It doesn’t matter to me that I’m not traditionally attractive. I’ve put too much work into my body to make it functionally and “workable” for myself, but I’d be lying if I didn’t say I sometimes care, even slightly. What matters more to me is the devotee issue. From my experience I struggle with people finding me attractive without some sort of fetish attached to it

2) What was your biggest insecurity when you were a teenager? What is it now? How has your body image changed?

My biggest insecurity as a teenager was that people would notice that I was disabled. In hindsight it seems pretty ridiculous since it’s obvious that I have a disability. I wasn’t big on using mobility aids as a teenager because I wanted to blend in, plus I didn’t think I needed them.

My biggest insecurity is wondering if people are looking at me and why.  I know people look at me. It’s so commonplace in my life now that I hardly notice it but when I do I wonder why they’re looking at me. Are they shocked? Inspired? Unimpressed?

My body image has changed a lot especially in the last few years and it has a lot to do with my last surgery. I know most people think/feel that your self-image should be tied to an event or something else and I used to say the same thing. Then I turned 30 and things became solidified even more. I’ve come to appreciate what my body has become and the work I put into it. I’ve also come to accept that I’m probably not anyone’s idea of “perfect” but I am who I am take it or leave it.

3) How does your style play into your body image?

Style does play a part in my body image. I try to put some effort into my style knowing that in a way how I portray myself will impact how someone else will view people with disabilities. I don’t spend hours getting ready every day but I do make sure my clothes match and are suitable for whatever I have planned that day. Also when I feel like I look good I tend to tend to be in a better mood.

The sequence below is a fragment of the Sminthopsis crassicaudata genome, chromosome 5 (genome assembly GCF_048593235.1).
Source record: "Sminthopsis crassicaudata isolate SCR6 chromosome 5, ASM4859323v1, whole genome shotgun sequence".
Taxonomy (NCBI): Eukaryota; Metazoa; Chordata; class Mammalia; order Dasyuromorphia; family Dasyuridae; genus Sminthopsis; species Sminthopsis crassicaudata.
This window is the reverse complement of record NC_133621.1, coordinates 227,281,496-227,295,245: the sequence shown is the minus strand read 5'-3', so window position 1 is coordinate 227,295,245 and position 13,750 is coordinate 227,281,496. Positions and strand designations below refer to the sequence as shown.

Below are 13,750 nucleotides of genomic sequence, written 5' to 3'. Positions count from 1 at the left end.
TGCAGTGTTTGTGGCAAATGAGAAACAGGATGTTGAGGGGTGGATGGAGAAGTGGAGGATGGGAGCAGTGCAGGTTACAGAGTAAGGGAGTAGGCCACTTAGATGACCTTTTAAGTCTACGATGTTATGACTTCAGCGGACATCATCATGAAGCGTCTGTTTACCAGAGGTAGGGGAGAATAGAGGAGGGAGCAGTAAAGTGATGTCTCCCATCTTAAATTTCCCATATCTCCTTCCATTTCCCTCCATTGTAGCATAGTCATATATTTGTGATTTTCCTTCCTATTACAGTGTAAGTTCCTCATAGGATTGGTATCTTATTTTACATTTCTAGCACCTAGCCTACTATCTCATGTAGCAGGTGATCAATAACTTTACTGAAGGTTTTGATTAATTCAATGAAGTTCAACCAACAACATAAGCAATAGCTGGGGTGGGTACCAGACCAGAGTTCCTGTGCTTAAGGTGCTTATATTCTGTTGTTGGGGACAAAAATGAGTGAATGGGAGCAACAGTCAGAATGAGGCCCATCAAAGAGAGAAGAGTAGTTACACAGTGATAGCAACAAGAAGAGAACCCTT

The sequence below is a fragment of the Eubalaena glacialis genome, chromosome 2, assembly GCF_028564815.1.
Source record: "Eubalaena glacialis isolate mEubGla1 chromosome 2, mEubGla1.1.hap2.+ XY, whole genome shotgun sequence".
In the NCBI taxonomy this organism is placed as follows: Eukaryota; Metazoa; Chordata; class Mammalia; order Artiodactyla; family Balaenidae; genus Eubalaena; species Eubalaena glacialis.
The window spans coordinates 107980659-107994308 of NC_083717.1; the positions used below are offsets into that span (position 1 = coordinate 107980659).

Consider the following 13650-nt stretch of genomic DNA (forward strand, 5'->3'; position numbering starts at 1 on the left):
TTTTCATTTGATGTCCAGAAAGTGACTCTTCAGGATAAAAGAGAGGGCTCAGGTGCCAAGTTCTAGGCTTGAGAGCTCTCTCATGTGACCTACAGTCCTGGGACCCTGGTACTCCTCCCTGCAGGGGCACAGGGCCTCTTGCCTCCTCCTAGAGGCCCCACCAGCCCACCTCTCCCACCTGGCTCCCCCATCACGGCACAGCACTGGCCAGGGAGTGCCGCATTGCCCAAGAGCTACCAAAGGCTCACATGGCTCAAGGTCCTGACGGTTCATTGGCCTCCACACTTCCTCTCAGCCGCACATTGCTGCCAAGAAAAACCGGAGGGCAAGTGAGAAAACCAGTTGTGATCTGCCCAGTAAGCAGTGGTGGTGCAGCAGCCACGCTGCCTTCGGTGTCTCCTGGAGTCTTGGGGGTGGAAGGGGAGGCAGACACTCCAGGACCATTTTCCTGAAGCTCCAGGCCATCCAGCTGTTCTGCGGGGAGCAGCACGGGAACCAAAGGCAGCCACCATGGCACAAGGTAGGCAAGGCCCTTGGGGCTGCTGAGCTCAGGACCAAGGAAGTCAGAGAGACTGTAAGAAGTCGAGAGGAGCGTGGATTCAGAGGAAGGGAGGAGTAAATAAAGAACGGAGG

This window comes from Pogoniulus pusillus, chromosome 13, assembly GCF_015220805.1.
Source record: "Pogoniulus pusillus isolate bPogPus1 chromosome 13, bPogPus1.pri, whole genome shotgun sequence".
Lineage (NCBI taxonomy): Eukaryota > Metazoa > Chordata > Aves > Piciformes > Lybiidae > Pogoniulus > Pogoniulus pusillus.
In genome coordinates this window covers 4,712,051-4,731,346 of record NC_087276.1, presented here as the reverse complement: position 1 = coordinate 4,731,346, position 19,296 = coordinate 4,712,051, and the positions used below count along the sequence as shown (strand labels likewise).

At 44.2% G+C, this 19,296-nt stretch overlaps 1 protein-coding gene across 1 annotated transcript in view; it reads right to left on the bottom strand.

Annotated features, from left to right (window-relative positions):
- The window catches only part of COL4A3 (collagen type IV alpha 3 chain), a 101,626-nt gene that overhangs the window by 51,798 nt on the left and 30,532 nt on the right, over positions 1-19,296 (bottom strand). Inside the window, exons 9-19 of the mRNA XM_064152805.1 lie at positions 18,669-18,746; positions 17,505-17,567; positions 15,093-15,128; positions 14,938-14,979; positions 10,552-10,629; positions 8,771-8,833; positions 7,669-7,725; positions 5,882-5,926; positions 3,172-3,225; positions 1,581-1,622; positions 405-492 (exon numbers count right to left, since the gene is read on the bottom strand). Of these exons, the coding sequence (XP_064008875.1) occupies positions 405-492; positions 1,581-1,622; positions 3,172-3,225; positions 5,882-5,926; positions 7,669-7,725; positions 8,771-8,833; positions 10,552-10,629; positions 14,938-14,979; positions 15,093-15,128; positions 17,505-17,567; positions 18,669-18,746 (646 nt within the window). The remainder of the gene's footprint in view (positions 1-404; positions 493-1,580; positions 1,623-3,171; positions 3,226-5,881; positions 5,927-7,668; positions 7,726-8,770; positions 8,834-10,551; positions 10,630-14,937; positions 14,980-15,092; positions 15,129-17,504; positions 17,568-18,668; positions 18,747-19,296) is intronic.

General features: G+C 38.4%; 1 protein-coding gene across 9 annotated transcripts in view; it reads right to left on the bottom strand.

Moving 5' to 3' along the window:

4) How do you define your beauty?

Is it bad that this is the hardest question for me to answer? I know I’m not obviously beautiful and I’m totally fine with that. But it’s not like I can point to one thing and tell you that’s what makes me beautiful either, probably because it depends on the day. I do have this odd sense of satisfaction of seeing a good photograph and realizing I’m either in it or I took it.

AFO Or No?

I don’t remember getting my first AFOs. That’s how long I’ve worn at least one AFO. I’ve had periods where I’ve been completely AFO-free (high school & college mostly) but I’ve had some kind of bracing more than I’ve not had it.

Growing up coordinating my wardrobe with my AFOs was a no-brainer. I went to a Catholic school. There were no wardrobe options, unless you wanted a uniform violation. If there was one positive to wearing a uniform this is it, although I’ve never looked at gray knee socks the same way since.

Once I was freed from my uniform I stuck to pants, jeans really, even though I was out of AFOs by then. None of my campuses were ideal for shorts, for one reason or another, and I really didn’t want to deal with another “length debate,” even if public schools are more liberal with dress codes than private schools. I felt “liberated” enough in jeans and a tank top.